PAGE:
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George Pell cites "manufactured obscurity" after High Court overturns child sex convictions


Cardinal George Pell has left Geelong’s Barwon Prison after the High Court today set him free, saying that “justice prevailed” and he felt no ill will towards the man who accused him of child sexual abuse.

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The court unanimously found Pell’s conviction for child sex abuse should be overturned.

“There is a significant possibility that an innocent person has been convicted because the evidence did not establish guilt to the requisite standard of proof,” the full bench of seven judges said in their judgment, handed down in Brisbane, on Tuesday.

Cardinal Pell will be released from Barwon Prison, near Geelong. He has spent more than 400 days behind bars.

He released a statement shortly after the decision, declaring the serious injustice he has suffered had been remedied.

“I hold no ill will to my accused, I do not want my acquittal to add to the hurt and bitterness so many feel; there is certainly hurt and bitterness enough,” he said.

Cardinal Pell said his trial was not a referendum on the Catholic Church or how Australian church authorities dealt with pedophilia.

“The point was whether I had committed these awful crimes, and I did not,” he said.

He thanked supporters for praying for him and sending thousands of letters of support.

“I want to thank in particular my family for their love and support and what they had to go through; my small team of advisors; those who spoke up for me and suffered as a result; and all my friends and supporters here and overseas.

“Also my deepest thanks and gratitude to my entire legal team for their unwavering resolve to see justice prevail, to throw light on manufactured obscurity and to reveal the truth.”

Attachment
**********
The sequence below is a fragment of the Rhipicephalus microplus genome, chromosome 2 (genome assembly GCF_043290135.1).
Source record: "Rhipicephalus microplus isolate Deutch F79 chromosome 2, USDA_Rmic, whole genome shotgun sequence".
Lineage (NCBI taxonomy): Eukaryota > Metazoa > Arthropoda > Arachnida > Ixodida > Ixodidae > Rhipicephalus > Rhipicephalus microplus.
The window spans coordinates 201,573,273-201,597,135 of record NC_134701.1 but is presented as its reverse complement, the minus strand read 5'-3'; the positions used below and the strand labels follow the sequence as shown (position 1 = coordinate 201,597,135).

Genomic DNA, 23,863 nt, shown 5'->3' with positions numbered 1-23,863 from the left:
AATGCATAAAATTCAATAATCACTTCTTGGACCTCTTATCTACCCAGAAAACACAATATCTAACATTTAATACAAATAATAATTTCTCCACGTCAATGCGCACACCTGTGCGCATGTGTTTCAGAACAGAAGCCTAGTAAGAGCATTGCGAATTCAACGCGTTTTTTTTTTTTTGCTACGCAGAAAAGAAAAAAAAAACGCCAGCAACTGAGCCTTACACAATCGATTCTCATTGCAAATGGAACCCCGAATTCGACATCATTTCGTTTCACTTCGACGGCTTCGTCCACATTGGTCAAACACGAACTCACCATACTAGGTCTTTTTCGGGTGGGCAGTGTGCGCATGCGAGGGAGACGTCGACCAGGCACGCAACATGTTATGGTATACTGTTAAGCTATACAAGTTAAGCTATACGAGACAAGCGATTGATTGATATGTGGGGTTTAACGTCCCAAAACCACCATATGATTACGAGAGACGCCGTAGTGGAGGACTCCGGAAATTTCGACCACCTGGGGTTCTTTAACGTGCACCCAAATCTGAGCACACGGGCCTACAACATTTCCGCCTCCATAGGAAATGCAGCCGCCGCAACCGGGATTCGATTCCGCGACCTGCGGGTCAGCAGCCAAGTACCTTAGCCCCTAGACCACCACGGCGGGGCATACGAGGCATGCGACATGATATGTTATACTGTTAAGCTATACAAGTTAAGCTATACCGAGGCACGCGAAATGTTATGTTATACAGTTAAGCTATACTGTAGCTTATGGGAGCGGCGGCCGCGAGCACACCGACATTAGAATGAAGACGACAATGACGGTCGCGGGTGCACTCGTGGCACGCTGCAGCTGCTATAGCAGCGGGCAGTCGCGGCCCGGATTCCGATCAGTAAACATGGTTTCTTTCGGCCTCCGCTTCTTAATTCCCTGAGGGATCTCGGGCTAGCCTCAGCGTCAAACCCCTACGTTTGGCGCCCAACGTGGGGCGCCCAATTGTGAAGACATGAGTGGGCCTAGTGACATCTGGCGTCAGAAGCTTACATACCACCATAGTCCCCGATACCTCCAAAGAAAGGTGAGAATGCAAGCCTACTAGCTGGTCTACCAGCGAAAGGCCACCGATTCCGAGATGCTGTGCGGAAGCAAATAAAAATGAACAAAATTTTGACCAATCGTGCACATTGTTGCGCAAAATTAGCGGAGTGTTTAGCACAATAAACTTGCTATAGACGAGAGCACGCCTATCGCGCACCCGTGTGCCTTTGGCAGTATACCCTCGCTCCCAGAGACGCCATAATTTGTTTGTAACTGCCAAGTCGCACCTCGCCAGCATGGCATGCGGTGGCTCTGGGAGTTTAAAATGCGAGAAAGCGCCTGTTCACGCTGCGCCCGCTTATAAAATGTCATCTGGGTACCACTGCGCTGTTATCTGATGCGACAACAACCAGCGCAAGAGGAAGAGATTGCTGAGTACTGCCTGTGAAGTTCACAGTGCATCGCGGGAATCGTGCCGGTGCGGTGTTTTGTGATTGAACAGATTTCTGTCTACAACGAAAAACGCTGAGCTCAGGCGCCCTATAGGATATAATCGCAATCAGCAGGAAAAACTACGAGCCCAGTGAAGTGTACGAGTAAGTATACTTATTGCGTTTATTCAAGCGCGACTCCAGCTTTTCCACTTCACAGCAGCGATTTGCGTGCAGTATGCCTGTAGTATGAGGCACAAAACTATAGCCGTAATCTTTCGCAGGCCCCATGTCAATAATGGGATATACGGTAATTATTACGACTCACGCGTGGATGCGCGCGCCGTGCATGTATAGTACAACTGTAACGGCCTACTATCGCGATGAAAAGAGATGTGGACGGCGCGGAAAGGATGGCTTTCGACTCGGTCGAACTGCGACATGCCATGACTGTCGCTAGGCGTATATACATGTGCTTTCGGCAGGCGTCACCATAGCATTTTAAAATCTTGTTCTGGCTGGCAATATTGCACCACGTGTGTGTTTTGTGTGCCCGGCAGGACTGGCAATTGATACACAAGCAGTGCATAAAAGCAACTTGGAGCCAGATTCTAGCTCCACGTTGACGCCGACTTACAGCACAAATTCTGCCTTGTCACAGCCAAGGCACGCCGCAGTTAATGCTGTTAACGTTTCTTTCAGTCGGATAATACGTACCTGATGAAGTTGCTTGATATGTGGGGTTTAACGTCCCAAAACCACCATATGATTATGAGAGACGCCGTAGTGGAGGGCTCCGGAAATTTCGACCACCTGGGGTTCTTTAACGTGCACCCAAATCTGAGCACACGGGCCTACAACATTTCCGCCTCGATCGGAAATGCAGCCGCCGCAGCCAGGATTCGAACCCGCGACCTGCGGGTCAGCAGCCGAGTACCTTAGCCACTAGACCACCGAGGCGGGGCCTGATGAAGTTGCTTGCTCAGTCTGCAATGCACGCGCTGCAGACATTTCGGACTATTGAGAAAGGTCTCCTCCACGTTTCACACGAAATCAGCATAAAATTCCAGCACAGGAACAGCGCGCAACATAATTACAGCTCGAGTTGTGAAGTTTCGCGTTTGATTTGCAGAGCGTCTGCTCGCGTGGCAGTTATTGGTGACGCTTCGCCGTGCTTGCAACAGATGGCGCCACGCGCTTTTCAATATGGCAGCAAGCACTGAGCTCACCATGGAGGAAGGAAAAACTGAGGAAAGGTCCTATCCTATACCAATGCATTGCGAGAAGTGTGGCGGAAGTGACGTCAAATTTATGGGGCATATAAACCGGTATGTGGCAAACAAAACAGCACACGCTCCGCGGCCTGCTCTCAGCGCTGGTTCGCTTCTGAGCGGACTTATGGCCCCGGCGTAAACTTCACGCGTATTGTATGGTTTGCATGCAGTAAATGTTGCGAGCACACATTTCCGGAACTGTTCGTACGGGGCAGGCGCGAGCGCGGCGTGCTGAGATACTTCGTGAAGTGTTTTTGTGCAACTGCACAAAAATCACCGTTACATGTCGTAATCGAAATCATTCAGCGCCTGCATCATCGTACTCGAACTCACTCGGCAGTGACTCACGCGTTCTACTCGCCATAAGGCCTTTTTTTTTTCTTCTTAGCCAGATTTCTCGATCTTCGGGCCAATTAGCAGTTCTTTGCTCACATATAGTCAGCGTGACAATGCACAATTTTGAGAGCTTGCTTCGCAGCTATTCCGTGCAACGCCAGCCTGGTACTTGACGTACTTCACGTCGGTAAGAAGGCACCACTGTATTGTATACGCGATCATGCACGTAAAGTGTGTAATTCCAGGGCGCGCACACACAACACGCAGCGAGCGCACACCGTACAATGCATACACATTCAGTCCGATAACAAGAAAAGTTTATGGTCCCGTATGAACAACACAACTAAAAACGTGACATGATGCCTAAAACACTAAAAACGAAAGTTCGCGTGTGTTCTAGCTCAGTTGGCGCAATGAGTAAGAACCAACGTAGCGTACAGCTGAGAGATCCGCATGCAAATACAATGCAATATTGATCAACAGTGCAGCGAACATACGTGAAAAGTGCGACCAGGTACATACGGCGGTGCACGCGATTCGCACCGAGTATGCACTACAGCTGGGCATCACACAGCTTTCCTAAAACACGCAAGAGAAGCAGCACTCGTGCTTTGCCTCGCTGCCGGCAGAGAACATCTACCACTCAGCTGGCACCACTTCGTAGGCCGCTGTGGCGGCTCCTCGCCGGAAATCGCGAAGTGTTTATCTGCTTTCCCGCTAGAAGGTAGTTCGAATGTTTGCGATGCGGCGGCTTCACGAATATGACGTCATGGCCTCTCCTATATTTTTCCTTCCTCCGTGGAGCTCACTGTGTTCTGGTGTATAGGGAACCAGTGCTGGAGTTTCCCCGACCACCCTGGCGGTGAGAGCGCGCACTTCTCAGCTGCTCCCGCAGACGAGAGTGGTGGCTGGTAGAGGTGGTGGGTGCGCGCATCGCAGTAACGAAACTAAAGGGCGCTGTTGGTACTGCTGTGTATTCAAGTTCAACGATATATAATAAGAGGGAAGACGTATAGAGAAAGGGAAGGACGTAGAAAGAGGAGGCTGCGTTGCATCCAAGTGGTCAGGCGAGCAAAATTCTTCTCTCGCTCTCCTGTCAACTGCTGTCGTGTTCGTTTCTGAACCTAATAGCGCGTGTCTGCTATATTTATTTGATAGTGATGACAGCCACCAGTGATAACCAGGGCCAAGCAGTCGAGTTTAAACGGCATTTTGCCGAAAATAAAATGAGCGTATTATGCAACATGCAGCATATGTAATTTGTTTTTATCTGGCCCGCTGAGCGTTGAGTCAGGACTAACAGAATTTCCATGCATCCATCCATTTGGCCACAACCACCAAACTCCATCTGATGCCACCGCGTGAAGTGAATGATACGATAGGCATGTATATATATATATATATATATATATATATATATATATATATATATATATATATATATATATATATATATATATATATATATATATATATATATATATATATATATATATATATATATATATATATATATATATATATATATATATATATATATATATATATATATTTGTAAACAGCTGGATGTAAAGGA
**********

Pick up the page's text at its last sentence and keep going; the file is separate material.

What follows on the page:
In December 2018, a jury found Cardinal Pell guilty of five charges, accepting evidence of one complainant that the then-Archbishop of Melbourne had sexually abused him and another 13-year-old choirboy at St Patrick’s Cathedral in 1996.

One of the choirboys died in 2014, prompting the other to bring the allegations to police.

In an initial trial, a jury was unable to reach a verdict. The second jury was unanimous in its decision.

An appeal to Victoria’s Court of Appeal last year was unsuccessful.

Cardinal Pell has always maintained his innocence, a fact noted in the High Court’s 26-page decision.

He told Victoria Police officers in Rome in 2016 that the most rudimentary interviews with staff and choirboys would tell them the allegations were “fundamentally improbable” and “most certainly false”.

The High Court found the Victorian Court of Appeal majority – Chief Justice Anne Ferguson and President Chris Maxwell – had failed to engage with the idea that against a body of evidence, the complainant’s account was not correct.

They put aside the likelihood of two robed choirboys slipping away from the procession without being detected, as well as their ability to find altar wine in an unlocked cupboard and for Cardinal Pell to expose his penis through his ornamental robes.

Instead, they focused on the evidence that placed Cardinal Pell at the front of the cathedral for at least 10 minutes after Sunday Masses in December 1996.

They pointed to the fact Cardinal Pell was in the company of Monsignor Charles Portelli when he returned to the priest’s sacristy to remove his vestments and there was continuous traffic in and out of the sacristy for up to 10 minutes after the altar servers completed their bows to the crucifix.

A fifth conviction relating to a second alleged incident, in which the surviving choirboy claimed he was molested by Cardinal Pell in a corridor, was also quashed.